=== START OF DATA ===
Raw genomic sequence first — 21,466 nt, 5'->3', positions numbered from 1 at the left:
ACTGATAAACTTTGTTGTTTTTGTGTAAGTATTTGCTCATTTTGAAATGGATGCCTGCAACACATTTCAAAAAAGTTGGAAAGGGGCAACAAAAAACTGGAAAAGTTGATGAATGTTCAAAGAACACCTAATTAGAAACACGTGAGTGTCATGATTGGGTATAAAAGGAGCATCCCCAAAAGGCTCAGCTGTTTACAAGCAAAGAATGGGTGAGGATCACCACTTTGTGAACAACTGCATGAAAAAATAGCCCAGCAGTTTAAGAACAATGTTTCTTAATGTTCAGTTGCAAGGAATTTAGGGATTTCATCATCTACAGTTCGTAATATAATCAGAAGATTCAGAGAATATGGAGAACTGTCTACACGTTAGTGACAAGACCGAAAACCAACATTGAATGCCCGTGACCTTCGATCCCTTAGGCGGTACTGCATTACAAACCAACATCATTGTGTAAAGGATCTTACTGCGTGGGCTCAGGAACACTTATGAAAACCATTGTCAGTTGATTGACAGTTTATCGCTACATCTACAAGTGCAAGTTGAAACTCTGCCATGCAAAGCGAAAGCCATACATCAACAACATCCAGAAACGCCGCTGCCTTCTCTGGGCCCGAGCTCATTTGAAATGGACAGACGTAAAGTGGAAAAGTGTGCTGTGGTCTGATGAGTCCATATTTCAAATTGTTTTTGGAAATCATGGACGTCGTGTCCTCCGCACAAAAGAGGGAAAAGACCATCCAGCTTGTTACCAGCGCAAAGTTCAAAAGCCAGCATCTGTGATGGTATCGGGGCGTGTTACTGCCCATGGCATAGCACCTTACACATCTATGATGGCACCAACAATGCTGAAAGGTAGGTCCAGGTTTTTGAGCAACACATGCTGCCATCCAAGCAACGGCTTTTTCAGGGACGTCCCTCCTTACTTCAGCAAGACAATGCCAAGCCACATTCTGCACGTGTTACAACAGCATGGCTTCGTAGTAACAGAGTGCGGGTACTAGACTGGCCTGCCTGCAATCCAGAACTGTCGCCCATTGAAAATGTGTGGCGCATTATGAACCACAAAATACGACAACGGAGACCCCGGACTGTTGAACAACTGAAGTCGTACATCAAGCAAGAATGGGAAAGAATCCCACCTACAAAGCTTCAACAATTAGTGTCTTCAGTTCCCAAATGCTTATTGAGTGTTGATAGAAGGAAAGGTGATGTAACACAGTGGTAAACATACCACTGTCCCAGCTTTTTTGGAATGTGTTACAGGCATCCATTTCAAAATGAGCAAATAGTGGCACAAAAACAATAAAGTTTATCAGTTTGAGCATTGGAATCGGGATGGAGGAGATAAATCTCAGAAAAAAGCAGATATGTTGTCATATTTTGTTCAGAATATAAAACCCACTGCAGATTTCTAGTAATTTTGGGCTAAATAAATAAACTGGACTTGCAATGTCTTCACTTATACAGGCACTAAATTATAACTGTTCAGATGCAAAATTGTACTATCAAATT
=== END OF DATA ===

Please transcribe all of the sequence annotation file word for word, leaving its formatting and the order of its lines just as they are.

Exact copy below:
Raw genomic sequence first — 21,466 nt, 5'->3', positions numbered from 1 at the left:
ACTGATAAACTTTGTTGTTTTTGTGTAAGTATTTGCTCATTTTGAAATGGATGCCTGCAACACATTTCAAAAAAGTTGGAAAGGGGCAACAAAAAACTGGAAAAGTTGATGAATGTTCAAAGAACACCTAATTAGAAACACGTGAGTGTCATGATTGGGTATAAAAGGAGCATCCCCAAAAGGCTCAGCTGTTTACAAGCAAAGAATGGGTGAGGATCACCACTTTGTGAACAACTGCATGAAAAAATAGCCCAGCAGTTTAAGAACAATGTTTCTTAATGTTCAGTTGCAAGGAATTTAGGGATTTCATCATCTACAGTTCGTAATATAATCAGAAGATTCAGAGAATATGGAGAACTGTCTACACGTTAGTGACAAGACCGAAAACCAACATTGAATGCCCGTGACCTTCGATCCCTTAGGCGGTACTGCATTACAAACCAACATCATTGTGTAAAGGATCTTACTGCGTGGGCTCAGGAACACTTATGAAAACCATTGTCAGTTGATTGACAGTTTATCGCTACATCTACAAGTGCAAGTTGAAACTCTGCCATGCAAAGCGAAAGCCATACATCAACAACATCCAGAAACGCCGCTGCCTTCTCTGGGCCCGAGCTCATTTGAAATGGACAGACGTAAAGTGGAAAAGTGTGCTGTGGTCTGATGAGTCCATATTTCAAATTGTTTTTGGAAATCATGGACGTCGTGTCCTCCGCACAAAAGAGGGAAAAGACCATCCAGCTTGTTACCAGCGCAAAGTTCAAAAGCCAGCATCTGTGATGGTATCGGGGCGTGTTACTGCCCATGGCATAGCACCTTACACATCTATGATGGCACCAACAATGCTGAAAGGTAGGTCCAGGTTTTTGAGCAACACATGCTGCCATCCAAGCAACGGCTTTTTCAGGGACGTCCCTCCTTACTTCAGCAAGACAATGCCAAGCCACATTCTGCACGTGTTACAACAGCATGGCTTCGTAGTAACAGAGTGCGGGTACTAGACTGGCCTGCCTGCAATCCAGAACTGTCGCCCATTGAAAATGTGTGGCGCATTATGAACCACAAAATACGACAACGGAGACCCCGGACTGTTGAACAACTGAAGTCGTACATCAAGCAAGAATGGGAAAGAATCCCACCTACAAAGCTTCAACAATTAGTGTCTTCAGTTCCCAAATGCTTATTGAGTGTTGATAGAAGGAAAGGTGATGTAACACAGTGGTAAACATACCACTGTCCCAGCTTTTTTGGAATGTGTTACAGGCATCCATTTCAAAATGAGCAAATAGTGGCACAAAAACAATAAAGTTTATCAGTTTGAGCATTGGAATCGGGATGGAGGAGATAAATCTCAGAAAAAAGCAGATATGTTGTCATATTTTGTTCAGAATATAAAACCCACTGCAGATTTCTAGTAATTTTGGGCTAAATAAATAAACTGGACTTGCAATGTCTTCACTTATACAGGCACTAAATTATAACTGTTCAGATGCAAAATTGTACTATCAAATT